The idea of leaving Llam didn't distress Lal - she was the sixth daughter of parents whom she rarely saw and didn't particularly love - but the consideration of what she might be leaving it for did worry her. Sor had a frightening reputation. He was an Apath - the only wizard king in the history of Devforth, and, for more than twenty years, he had steadfastly rejected the idea of remarrying. His first wife, Queen Joi, to whom he had been devoted, had been murdered by the king's own mother, and his second wife, Lis, had run off with another man. Neither marriage had produced an heir, and, following the failure of Sor's union with Lis, he had made no attempt to find another wife and had rejected every match proposed by his counsellors. He was said to be a calculating man with no room in his heart for affection.
Of course, things could have been worse. Lal's older sister Mea was engaged to a man in his seventies, and she was expected to present him with a son. At least Sor wasn't that old - he had turned forty-one in the spring, and was rumored to be handsome. If they married, regardless of how her husband treated her, Lal would be the queen of one of Devforth's six major cities, rather than one of a litter of princesses.
"Don't frown, Child. The expression does not become you," chided Iye. "King Sor must see in you a fresh, innocent girl untainted by the ills of the world."
Lal shrugged. It was difficult to keep from frowning in weather like this. A sunny day would have helped her disposition, but there was nothing that could be done about the weather, except to wait for it to change.
Another thing that bothered Lal about Vorti was the way the society there was structured. It was the only city in Devforth that had no nobles. The entire class had been eradicated twenty years ago. Lal had heard dozens of versions of the story of how it had happened, each with its own twists and embellishments, but there were certain themes common to all. The nobles had been in rebellion and Sor, newly-crowned and unsure on the throne, had acted decisively and bloodily by killing every noble he could find in the city. Heavy doses of magic were said to have been used. After that, there had been only one class in Vorti: citizen. Titles, like their holders, had been eliminated.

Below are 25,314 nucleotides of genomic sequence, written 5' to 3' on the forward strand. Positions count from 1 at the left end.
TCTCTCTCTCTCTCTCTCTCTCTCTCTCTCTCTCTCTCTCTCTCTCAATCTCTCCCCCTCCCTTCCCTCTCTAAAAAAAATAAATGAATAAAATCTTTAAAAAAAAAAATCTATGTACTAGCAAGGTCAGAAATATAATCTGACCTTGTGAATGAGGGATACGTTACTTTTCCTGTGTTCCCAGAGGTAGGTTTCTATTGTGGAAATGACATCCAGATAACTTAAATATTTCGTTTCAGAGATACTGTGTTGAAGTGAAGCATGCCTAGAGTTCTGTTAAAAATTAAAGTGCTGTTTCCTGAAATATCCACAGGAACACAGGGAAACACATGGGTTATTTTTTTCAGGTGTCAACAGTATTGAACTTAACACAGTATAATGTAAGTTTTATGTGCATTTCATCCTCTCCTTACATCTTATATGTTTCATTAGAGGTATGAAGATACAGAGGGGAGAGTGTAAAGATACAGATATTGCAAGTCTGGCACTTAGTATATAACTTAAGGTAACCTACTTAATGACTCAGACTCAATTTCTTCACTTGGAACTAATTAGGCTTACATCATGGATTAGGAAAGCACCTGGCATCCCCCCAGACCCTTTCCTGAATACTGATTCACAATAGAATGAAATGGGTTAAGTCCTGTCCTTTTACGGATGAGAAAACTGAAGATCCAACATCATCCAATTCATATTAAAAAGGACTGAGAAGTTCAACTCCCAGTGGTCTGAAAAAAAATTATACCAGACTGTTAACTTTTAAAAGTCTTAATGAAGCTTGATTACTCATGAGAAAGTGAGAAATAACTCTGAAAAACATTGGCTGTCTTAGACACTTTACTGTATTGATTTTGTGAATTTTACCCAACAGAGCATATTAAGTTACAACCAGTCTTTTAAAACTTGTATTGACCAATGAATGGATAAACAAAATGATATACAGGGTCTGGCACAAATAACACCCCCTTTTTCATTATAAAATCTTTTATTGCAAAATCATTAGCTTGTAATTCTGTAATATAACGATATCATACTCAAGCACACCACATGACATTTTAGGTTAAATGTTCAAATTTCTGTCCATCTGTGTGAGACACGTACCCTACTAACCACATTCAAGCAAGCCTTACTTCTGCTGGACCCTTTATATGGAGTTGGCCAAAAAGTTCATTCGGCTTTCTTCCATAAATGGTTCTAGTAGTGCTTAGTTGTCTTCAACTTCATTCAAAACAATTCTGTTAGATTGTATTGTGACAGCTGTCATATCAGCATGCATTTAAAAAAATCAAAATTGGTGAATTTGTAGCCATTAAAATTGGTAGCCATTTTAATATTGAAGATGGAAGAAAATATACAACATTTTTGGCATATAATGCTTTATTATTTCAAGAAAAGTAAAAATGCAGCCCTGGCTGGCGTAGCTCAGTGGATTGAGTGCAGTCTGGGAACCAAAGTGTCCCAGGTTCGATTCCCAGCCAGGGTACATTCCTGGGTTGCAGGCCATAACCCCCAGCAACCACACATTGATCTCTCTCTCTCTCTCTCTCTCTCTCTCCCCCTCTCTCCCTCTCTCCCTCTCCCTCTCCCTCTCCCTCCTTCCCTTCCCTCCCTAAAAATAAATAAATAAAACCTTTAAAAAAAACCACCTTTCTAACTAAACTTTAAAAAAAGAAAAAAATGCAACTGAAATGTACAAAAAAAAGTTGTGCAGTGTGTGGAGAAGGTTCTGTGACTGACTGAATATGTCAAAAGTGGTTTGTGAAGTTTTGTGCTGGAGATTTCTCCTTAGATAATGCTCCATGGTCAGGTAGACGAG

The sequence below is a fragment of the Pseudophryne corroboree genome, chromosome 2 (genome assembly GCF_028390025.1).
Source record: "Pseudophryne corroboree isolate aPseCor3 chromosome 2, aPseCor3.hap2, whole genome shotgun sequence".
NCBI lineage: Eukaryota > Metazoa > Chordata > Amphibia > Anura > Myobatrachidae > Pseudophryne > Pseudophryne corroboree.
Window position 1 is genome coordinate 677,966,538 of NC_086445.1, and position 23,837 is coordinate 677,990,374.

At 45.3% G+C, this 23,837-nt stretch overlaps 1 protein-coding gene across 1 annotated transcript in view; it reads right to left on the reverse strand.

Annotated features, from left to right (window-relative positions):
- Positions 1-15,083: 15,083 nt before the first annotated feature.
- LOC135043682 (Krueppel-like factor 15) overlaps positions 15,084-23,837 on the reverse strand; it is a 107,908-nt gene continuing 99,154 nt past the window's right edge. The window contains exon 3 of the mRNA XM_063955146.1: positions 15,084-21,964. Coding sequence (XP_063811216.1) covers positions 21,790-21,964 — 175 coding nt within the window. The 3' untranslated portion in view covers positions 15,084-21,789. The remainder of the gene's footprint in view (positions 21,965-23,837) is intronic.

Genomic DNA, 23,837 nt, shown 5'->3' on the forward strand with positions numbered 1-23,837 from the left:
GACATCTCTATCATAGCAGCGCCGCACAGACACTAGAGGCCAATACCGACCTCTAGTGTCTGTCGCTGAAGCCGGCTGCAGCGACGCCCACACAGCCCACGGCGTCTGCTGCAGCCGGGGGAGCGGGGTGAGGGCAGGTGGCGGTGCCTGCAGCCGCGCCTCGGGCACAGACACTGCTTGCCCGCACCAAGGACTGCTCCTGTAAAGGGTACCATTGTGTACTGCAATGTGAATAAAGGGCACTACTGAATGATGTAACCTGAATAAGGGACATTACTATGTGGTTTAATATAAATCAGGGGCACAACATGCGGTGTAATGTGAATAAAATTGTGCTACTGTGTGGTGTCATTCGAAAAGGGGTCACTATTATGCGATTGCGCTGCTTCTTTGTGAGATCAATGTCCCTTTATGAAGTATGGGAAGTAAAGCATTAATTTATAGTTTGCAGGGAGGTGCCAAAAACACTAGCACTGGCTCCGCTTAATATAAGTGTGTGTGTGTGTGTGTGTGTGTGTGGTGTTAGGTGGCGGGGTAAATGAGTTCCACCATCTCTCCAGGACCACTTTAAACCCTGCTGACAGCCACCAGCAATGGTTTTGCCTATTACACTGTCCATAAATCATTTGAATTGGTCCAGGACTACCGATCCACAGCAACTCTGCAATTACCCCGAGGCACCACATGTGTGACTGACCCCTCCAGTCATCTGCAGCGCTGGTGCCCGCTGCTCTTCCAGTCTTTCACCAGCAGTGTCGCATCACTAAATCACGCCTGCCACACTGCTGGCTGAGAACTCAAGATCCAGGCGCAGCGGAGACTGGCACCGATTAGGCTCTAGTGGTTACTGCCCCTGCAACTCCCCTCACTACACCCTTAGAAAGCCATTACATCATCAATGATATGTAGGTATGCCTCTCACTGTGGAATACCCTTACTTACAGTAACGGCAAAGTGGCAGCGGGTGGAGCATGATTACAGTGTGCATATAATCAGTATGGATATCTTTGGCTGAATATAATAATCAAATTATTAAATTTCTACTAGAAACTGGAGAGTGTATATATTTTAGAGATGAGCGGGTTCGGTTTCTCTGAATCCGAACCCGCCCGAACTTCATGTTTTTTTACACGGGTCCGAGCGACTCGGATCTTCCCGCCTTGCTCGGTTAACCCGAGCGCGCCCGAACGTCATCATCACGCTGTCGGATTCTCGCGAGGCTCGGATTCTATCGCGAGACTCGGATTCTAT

Lal supposed that the time had come for her to give up her daydreams - those every unwed girl shared - of a knight on a white horse who was brave, handsome, and filled with true love for her. The realities of the world were harsh. Growing up in a palace, amidst the swirl of politics, she had recognized that long ago. Only, before this trip, she had been able to pretend, wrapped in a cloak of naiveté, that her life might be different, that King Rul would not make her another pawn in his power games. She had, of course, been wrong, but maybe she had always known that she would be.
Another half-hour of the bumpy ride passed by, Lal's boredom continuing to grow. She had never enjoyed traveling in a coach, preferring horseback riding. She liked the feel of the wind in her face, blowing back her hair. But there was no way her parents would have permitted her to ride all the way to Vorti, not even with a well-armed escort. The roads were too treacherous and she was not an expert rider. Besides, given the current weather conditions, it would have been unpleasant to travel without some kind of cover. The coach might be slow and ponderous, but at least it was dry.
Lal started when she realized that the coach had stopped. She glanced at her companions, but neither of them seemed interested, so she pulled back the curtain and looked outside.
They had reached some kind of guard checkpoint and the coach driver was involved in an animated conversation with a sword-bearing soldier. After a while, several coins were passed to the guard and he waved them along. The coach sprang into motion with such a shudder that Lal was nearly thrown into Nex's lap.
The roads were no longer empty, but bustling with people, most of whom were trudging through the ankle-deep mud, moving in the same direction as the coach from Llam. Lal had seen similar sights often enough near Llam to know that they must be getting close to Vorti. For her, it couldn't be too soon. She was tired, cramped, dirty, and cold. She wanted nothing more than to lie back in a tub of warm water and close her eyes. She hoped she would be given the opportunity before being brought before Sor.